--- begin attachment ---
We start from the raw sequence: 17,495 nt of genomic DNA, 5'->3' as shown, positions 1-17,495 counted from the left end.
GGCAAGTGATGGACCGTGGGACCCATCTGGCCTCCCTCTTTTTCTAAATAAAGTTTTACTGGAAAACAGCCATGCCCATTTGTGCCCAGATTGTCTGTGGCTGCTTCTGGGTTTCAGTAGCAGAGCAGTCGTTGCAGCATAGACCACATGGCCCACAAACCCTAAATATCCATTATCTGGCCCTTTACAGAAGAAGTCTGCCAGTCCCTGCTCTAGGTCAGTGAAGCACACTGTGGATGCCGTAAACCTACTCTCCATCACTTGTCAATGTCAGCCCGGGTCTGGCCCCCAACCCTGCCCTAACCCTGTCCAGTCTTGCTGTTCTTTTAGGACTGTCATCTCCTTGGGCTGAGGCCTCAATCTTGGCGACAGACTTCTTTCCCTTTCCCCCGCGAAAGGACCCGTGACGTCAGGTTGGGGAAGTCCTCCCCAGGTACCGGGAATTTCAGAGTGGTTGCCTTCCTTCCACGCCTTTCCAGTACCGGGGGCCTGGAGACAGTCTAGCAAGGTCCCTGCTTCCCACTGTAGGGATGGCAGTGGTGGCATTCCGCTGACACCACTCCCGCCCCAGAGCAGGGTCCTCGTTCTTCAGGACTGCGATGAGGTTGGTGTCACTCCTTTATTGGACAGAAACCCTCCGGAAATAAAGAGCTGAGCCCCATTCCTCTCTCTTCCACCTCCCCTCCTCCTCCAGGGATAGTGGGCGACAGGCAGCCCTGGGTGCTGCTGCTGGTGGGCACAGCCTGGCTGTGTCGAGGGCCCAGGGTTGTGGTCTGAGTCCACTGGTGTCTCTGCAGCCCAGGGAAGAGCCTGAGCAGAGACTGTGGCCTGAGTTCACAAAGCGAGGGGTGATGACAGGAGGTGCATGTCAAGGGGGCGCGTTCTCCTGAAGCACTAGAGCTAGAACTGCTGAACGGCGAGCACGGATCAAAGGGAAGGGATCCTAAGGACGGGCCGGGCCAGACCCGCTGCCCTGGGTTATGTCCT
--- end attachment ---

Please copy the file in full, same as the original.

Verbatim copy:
We start from the raw sequence: 17,495 nt of genomic DNA, 5'->3' as shown, positions 1-17,495 counted from the left end.
GGCAAGTGATGGACCGTGGGACCCATCTGGCCTCCCTCTTTTTCTAAATAAAGTTTTACTGGAAAACAGCCATGCCCATTTGTGCCCAGATTGTCTGTGGCTGCTTCTGGGTTTCAGTAGCAGAGCAGTCGTTGCAGCATAGACCACATGGCCCACAAACCCTAAATATCCATTATCTGGCCCTTTACAGAAGAAGTCTGCCAGTCCCTGCTCTAGGTCAGTGAAGCACACTGTGGATGCCGTAAACCTACTCTCCATCACTTGTCAATGTCAGCCCGGGTCTGGCCCCCAACCCTGCCCTAACCCTGTCCAGTCTTGCTGTTCTTTTAGGACTGTCATCTCCTTGGGCTGAGGCCTCAATCTTGGCGACAGACTTCTTTCCCTTTCCCCCGCGAAAGGACCCGTGACGTCAGGTTGGGGAAGTCCTCCCCAGGTACCGGGAATTTCAGAGTGGTTGCCTTCCTTCCACGCCTTTCCAGTACCGGGGGCCTGGAGACAGTCTAGCAAGGTCCCTGCTTCCCACTGTAGGGATGGCAGTGGTGGCATTCCGCTGACACCACTCCCGCCCCAGAGCAGGGTCCTCGTTCTTCAGGACTGCGATGAGGTTGGTGTCACTCCTTTATTGGACAGAAACCCTCCGGAAATAAAGAGCTGAGCCCCATTCCTCTCTCTTCCACCTCCCCTCCTCCTCCAGGGATAGTGGGCGACAGGCAGCCCTGGGTGCTGCTGCTGGTGGGCACAGCCTGGCTGTGTCGAGGGCCCAGGGTTGTGGTCTGAGTCCACTGGTGTCTCTGCAGCCCAGGGAAGAGCCTGAGCAGAGACTGTGGCCTGAGTTCACAAAGCGAGGGGTGATGACAGGAGGTGCATGTCAAGGGGGCGCGTTCTCCTGAAGCACTAGAGCTAGAACTGCTGAACGGCGAGCACGGATCAAAGGGAAGGGATCCTAAGGACGGGCCGGGCCAGACCCGCTGCCCTGGGTTATGTCCT